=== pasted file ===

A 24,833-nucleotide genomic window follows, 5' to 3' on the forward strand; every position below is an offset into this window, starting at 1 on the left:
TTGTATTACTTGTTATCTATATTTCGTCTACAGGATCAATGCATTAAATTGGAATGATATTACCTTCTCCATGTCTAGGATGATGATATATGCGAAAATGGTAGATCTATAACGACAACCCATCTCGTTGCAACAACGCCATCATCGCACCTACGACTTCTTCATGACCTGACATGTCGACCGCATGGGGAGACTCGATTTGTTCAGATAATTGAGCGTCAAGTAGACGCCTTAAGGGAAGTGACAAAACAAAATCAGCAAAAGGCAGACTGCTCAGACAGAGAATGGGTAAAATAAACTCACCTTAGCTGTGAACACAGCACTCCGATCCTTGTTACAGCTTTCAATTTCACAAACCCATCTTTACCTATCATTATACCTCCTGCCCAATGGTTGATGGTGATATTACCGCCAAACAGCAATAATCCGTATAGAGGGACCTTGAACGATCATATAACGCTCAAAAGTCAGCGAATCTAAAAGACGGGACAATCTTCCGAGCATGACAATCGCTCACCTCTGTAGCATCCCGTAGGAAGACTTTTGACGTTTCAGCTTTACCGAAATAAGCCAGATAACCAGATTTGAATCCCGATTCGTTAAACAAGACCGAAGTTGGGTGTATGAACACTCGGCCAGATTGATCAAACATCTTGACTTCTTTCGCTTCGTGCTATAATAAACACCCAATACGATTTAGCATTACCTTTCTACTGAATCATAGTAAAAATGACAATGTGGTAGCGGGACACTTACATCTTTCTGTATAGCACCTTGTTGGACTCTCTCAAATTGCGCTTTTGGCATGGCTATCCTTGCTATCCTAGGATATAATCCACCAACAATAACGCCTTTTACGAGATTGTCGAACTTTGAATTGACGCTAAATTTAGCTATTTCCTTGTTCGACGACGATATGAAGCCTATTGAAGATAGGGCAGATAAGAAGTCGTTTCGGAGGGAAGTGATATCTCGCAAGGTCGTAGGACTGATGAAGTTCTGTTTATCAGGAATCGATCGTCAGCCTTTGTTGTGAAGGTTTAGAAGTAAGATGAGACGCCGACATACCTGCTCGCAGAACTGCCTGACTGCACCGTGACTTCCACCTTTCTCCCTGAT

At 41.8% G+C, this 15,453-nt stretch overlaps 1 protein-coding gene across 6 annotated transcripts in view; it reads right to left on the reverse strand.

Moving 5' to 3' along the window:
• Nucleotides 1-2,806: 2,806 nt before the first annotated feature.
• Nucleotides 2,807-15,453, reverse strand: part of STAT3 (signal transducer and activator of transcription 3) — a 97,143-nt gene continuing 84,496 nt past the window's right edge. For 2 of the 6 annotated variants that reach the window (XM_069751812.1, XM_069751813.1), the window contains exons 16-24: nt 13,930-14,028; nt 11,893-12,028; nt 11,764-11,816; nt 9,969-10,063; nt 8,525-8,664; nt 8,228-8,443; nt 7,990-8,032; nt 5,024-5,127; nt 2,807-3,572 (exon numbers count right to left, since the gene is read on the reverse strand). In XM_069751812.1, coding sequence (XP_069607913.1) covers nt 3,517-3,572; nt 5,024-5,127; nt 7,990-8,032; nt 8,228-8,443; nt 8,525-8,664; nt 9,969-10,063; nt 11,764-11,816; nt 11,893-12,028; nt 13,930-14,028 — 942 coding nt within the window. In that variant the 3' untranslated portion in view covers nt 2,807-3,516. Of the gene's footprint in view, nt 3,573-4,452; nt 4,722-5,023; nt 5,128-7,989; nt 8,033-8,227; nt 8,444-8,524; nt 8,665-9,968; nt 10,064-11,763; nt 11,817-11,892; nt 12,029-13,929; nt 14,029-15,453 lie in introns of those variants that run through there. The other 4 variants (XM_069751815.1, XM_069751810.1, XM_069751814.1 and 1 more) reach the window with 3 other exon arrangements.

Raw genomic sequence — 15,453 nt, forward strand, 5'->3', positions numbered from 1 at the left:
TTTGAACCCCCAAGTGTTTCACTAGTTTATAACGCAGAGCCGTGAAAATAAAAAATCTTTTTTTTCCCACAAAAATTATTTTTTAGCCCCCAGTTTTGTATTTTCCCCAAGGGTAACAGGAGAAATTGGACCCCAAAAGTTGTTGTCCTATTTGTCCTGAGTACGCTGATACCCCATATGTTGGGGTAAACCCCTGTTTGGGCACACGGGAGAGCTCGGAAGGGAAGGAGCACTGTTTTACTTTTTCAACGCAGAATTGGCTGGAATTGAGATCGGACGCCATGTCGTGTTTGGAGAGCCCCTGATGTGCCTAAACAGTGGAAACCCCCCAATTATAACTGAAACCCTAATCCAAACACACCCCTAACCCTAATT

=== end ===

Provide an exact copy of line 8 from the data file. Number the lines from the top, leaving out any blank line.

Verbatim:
TTTGAACCCCCAAGTGTTTCACTAGTTTATAACGCAGAGCCGTGAAAATAAAAAATCTTTTTTTTCCCACAAAAATTATTTTTTAGCCCCCAGTTTTGTATTTTCCCCAAGGGTAACAGGAGAAATTGGACCCCAAAAGTTGTTGTCCTATTTGTCCTGAGTACGCTGATACCCCATATGTTGGGGTAAACCCCTGTTTGGGCACACGGGAGAGCTCGGAAGGGAAGGAGCACTGTTTTACTTTTTCAACGCAGAATTGGCTGGAATTGAGATCGGACGCCATGTCGTGTTTGGAGAGCCCCTGATGTGCCTAAACAGTGGAAACCCCCCAATTATAACTGAAACCCTAATCCAAACACACCCCTAACCCTAATT